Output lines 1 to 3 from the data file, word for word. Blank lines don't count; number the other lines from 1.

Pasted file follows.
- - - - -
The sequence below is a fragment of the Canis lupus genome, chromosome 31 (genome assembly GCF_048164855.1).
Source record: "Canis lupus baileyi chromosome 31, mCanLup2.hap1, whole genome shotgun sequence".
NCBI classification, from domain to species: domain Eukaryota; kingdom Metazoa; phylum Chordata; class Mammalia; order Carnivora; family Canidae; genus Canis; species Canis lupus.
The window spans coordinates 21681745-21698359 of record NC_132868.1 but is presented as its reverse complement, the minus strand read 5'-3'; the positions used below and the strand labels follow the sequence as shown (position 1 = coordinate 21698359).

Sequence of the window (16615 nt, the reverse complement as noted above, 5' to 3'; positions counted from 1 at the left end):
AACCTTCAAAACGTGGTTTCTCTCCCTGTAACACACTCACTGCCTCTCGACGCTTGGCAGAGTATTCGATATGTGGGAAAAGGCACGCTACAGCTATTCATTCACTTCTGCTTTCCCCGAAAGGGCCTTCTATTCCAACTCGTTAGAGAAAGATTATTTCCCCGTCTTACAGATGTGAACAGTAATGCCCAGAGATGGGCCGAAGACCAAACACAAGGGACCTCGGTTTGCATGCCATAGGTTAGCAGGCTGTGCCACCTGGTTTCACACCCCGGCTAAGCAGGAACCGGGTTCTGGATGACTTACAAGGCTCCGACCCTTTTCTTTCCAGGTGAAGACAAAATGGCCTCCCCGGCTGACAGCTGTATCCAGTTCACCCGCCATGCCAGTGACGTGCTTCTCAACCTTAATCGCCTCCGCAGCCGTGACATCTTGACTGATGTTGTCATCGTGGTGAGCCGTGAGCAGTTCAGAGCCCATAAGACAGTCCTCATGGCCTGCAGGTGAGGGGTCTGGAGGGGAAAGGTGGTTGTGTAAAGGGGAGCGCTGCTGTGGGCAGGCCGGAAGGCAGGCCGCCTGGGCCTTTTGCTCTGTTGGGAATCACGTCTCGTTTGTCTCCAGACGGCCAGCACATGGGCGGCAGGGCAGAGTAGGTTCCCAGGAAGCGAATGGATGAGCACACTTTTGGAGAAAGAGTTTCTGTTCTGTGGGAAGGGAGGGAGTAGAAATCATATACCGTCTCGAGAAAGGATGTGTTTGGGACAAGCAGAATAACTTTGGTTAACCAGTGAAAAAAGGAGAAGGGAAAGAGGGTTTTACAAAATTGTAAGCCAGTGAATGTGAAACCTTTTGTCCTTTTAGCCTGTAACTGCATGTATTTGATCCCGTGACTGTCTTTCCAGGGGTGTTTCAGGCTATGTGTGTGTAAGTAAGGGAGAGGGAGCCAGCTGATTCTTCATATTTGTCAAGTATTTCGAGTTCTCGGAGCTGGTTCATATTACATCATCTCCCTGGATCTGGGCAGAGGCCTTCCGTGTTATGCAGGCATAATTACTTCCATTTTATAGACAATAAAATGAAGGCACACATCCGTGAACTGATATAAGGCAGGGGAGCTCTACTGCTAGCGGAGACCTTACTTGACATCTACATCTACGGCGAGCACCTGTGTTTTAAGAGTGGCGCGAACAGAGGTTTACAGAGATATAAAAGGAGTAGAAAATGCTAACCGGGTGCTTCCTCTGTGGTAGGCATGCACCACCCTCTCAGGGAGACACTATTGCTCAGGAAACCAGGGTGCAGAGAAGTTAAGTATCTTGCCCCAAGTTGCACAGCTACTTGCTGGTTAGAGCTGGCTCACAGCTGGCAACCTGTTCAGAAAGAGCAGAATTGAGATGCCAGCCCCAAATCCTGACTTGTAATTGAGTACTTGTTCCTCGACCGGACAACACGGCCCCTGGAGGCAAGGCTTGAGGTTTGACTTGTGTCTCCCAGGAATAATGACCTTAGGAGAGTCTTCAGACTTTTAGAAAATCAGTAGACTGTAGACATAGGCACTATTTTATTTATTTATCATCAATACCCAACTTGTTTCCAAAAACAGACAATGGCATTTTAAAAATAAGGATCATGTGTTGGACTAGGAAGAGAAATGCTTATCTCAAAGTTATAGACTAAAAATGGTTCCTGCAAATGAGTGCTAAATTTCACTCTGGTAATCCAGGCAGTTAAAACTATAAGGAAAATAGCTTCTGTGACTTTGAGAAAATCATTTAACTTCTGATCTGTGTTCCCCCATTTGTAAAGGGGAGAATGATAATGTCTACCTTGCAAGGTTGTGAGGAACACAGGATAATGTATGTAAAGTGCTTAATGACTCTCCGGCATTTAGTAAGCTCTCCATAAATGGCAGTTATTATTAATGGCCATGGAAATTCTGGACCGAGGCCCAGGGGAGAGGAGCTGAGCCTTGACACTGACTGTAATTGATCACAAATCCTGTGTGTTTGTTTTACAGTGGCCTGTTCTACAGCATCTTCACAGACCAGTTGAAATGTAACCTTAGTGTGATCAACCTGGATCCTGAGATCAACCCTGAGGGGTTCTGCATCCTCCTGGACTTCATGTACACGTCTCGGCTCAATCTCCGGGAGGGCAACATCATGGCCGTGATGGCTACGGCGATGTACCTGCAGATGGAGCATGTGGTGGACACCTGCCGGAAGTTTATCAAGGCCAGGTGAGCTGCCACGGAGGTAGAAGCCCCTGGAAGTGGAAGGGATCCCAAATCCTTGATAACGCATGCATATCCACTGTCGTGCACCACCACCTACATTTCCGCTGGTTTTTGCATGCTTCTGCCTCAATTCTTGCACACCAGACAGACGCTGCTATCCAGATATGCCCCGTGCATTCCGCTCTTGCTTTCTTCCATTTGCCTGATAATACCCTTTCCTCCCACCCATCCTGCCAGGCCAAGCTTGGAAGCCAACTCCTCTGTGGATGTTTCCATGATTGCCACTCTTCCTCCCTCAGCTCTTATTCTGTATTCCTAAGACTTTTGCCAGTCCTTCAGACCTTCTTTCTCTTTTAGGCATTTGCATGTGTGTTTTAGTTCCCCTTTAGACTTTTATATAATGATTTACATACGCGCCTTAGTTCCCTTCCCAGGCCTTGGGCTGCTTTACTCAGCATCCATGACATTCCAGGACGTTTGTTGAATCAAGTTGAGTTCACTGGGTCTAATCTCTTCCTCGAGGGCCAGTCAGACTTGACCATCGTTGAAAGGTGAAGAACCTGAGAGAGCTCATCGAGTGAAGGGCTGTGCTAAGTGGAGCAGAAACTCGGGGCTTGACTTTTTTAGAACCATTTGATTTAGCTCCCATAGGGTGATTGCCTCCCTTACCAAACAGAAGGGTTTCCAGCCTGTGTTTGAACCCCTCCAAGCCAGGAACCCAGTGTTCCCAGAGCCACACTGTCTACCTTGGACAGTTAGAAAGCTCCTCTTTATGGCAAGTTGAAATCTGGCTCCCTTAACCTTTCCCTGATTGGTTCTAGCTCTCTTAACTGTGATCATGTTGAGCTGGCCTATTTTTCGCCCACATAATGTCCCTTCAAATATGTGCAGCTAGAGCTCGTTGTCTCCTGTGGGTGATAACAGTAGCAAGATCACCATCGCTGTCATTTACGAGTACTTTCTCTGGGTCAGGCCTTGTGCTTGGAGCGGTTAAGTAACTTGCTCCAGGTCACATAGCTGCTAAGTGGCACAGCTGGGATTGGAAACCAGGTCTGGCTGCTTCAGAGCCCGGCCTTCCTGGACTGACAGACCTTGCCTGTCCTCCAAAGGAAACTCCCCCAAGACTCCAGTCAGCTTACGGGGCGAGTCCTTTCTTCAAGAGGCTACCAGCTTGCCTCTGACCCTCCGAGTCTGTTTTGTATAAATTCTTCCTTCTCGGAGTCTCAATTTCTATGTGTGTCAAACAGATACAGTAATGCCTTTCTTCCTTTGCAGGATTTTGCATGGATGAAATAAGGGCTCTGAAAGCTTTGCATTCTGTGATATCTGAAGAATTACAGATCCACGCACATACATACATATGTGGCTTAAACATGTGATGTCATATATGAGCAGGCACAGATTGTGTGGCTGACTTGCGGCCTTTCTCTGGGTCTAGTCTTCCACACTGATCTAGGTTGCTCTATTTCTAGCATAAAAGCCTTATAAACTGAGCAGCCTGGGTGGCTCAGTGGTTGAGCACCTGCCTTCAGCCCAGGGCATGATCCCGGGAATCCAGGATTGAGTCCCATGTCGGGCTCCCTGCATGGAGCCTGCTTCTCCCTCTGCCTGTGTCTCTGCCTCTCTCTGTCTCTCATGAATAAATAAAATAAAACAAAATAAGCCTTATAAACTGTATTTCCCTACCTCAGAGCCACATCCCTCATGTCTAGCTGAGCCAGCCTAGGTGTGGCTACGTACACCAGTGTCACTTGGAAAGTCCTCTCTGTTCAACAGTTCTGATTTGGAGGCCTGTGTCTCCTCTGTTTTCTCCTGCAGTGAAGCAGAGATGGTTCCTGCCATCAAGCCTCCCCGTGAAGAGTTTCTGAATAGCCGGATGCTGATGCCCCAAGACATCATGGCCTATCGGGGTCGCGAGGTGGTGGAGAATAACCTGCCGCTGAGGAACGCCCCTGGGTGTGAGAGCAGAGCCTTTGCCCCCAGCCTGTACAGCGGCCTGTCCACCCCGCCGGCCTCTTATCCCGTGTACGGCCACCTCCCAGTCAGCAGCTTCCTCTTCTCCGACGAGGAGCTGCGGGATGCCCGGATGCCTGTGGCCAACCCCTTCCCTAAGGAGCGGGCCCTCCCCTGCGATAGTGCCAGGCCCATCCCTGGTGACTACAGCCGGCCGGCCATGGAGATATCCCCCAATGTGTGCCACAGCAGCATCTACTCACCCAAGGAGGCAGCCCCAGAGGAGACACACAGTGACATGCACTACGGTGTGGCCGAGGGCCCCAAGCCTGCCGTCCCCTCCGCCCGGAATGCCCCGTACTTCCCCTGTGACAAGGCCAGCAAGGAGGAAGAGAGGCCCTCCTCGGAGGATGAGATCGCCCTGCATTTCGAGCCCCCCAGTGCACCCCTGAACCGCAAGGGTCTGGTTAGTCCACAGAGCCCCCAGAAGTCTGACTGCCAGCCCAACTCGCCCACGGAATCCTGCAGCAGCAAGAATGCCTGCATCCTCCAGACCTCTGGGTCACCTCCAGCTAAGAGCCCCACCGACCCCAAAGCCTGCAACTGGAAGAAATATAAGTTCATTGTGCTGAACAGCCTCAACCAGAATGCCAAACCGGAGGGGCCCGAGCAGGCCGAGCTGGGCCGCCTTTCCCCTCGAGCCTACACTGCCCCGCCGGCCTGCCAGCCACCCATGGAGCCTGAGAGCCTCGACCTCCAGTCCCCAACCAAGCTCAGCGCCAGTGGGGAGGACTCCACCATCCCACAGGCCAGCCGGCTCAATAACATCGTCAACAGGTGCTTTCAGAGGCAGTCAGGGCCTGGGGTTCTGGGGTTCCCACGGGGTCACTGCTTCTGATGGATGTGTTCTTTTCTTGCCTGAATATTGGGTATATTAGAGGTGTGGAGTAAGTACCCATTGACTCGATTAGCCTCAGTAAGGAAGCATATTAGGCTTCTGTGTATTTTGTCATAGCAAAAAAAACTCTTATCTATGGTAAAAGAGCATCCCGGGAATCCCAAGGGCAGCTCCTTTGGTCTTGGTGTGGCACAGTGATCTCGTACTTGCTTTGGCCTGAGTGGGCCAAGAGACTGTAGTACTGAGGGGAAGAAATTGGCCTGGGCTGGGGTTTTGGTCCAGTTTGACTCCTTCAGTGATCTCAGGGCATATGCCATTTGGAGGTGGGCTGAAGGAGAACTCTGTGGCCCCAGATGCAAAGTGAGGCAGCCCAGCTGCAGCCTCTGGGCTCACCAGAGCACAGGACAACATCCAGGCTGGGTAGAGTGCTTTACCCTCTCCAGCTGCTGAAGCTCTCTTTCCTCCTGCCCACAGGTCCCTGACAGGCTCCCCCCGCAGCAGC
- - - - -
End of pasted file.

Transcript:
The sequence below is a fragment of the Canis lupus genome, chromosome 31 (genome assembly GCF_048164855.1).
Source record: "Canis lupus baileyi chromosome 31, mCanLup2.hap1, whole genome shotgun sequence".
NCBI classification, from domain to species: domain Eukaryota; kingdom Metazoa; phylum Chordata; class Mammalia; order Carnivora; family Canidae; genus Canis; species Canis lupus.